Using Duty Cycles in
System Reliability Analysis
Components of a system may not operate
continuously during a systems mission, or may be subjected to loads greater
or lesser than the rated loads during system operation. To model this, a
factor called the "duty cycle" is used. The duty cycle can also be used to
account for changes in environmental stress, such as temperature changes,
that may affect the operation of a component. The use of duty cycles in
reliability modeling, especially in system reliability modeling and
analysis, provides additional flexibility for the analyst. This article
explains how to perform analysis using duty cycles in
Analysis with Duty Cycles
The duty cycle is a positive value, with a default value of 1 representing
continuous operation at rated load. Any values other than 1 represent other
load values with respect to the rated load value (or total operating time).
The value of the duty cycle depends on the
Life-Stress Relationship (LSR) of the component. If a linear LSR can be
assumed, the duty cycle is simply the ratio of the load on the component (V2)
to the rated load (V1), i.e. dc = (V2/V1).
For an inverse power LSR, dc = (V2/V1)n.
A duty cycle value higher than 1 indicates a load in excess of the rated
value. A duty cycle value lower than 1 indicates that the component is
operating at a load lower than the rated load or not operating continuously
during the systems mission. For instance, a duty cycle of 0.5 may be used
for a component that operates only half of the time during the systems
The reliability metrics for a component with a
duty cycle are calculated as follows. Let dc represent the
duty cycle during a particular mission of the component, t represent
the mission time and t' represent the accumulated age. Then:
t' = dc t
The reliability equation for the component is:
R(t') = R(dc t)
The component pdf is:
Example 1: Components with Intermittent Usage
The use of duty cycles in BlockSim allows you to specify the blocks usage as
a percentage of the system usage. A component with intermittent usage, such
as the CD drive in a computer, may accumulate only 18 minutes of usage for
every hour the computer operates, and would have a duty cycle (usage rate)
Consider a computer system with three
components in series: a processor, a hard drive and a CD drive, as shown in
the next reliability block diagram (RBD).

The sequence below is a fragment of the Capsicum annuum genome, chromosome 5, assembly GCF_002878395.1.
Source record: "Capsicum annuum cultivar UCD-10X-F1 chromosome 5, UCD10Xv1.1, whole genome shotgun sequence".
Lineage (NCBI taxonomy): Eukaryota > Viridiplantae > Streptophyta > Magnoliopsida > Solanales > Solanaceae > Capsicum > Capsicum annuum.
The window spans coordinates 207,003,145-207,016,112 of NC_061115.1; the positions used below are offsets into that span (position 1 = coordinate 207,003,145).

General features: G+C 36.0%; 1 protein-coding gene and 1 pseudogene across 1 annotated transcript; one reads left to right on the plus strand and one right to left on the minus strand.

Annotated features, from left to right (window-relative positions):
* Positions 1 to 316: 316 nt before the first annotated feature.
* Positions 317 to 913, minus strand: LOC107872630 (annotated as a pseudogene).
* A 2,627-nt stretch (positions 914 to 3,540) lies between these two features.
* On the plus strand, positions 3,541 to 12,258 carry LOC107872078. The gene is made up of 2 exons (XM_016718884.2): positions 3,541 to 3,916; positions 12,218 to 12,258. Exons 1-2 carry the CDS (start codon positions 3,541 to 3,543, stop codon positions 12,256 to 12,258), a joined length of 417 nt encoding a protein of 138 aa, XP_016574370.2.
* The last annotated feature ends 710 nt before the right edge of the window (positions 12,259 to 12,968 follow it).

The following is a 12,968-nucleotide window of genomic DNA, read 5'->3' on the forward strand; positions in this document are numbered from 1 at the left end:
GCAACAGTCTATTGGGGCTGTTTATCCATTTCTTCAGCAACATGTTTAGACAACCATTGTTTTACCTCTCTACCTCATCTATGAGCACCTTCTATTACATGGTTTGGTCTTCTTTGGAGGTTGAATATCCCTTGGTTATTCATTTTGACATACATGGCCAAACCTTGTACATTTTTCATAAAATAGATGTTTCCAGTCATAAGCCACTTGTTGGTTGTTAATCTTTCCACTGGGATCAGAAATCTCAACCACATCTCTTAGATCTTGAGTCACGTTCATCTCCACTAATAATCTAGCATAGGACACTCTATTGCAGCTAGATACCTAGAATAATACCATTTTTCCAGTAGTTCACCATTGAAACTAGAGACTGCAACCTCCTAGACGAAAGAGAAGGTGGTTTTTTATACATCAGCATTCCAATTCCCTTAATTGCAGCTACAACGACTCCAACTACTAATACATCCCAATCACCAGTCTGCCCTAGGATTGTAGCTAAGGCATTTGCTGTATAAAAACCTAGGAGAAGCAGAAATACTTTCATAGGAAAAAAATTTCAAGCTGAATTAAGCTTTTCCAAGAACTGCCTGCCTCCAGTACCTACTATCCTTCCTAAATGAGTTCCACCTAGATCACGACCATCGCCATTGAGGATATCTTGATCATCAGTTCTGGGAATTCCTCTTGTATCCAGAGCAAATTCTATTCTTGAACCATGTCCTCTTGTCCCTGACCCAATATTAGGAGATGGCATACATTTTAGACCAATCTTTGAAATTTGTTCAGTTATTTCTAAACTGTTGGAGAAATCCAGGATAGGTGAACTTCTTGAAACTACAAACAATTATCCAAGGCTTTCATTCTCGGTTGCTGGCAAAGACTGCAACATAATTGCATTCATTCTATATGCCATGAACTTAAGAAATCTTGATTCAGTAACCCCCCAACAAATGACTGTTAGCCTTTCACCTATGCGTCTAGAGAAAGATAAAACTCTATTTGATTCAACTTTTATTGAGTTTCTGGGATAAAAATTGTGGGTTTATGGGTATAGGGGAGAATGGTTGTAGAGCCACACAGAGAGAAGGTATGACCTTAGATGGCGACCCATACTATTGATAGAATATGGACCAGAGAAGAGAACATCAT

Assume that all three components follow a
Weibull failure distribution and that under normal operating conditions the
parameters are β1
= 1.5 and η1 = 5000 days for the processor,
β2 = 2.5 and η2 = 3000 days for the
hard drive and β3 = 2 and
η3 = 4000 days for the CD drive. The CD drive is used only
30% of the time.
The failure distribution for the CD drive
is entered as follows:
The other components' distributions are
entered in the same fashion.
The duty cycle for the CD drive is
specified in the Block Properties window as follows:
The reliability of the computer system
after one year (365 days) of operation, assuming that the CD drive is used
only 30% of the time, is estimated to be 0.9747, as shown next.
Example 2: Stressed Components
Duty cycles can also be used to model components that are over-stressed (dc
> 1) or under-stressed (dc < 1). Assume that under certain
elevated stress conditions of temperature and humidity, the components of
the above RBD are stressed by a dc
factor of 1.5. The dc properties of the blocks would be
entered as follows:
Notice that the CD drive's dc factor reflects the
combination of the stressed environment and the usage rate (i.e. dc
= 0.3 1.5 = 0.45).
The reliability of the computer system
after one year (365 days) of operation under the elevated conditions and
assuming that the CD drive is used only 30% of the time is estimated to be
0.9492, as shown next.
Example 3: Changing Usage Rates/Stress Factors over Different Phases of an
All components of a system may be collectively subjected to different
operating conditions as the system goes through different phases of its
mission. Such a scenario may be modeled by assigning a duty cycle value for
each phase of the system. For example, the load on an aircrafts components
may be different during taxiing (e.g. dc = 1),
take-off (e.g. dc = 1.5), cruising (e.g.
= 1.1) and landing (e.g. dc = 1.3).
Phase diagrams will be discussed in future
articles. For more information about reliability phase diagrams, see
System Analysis Reference.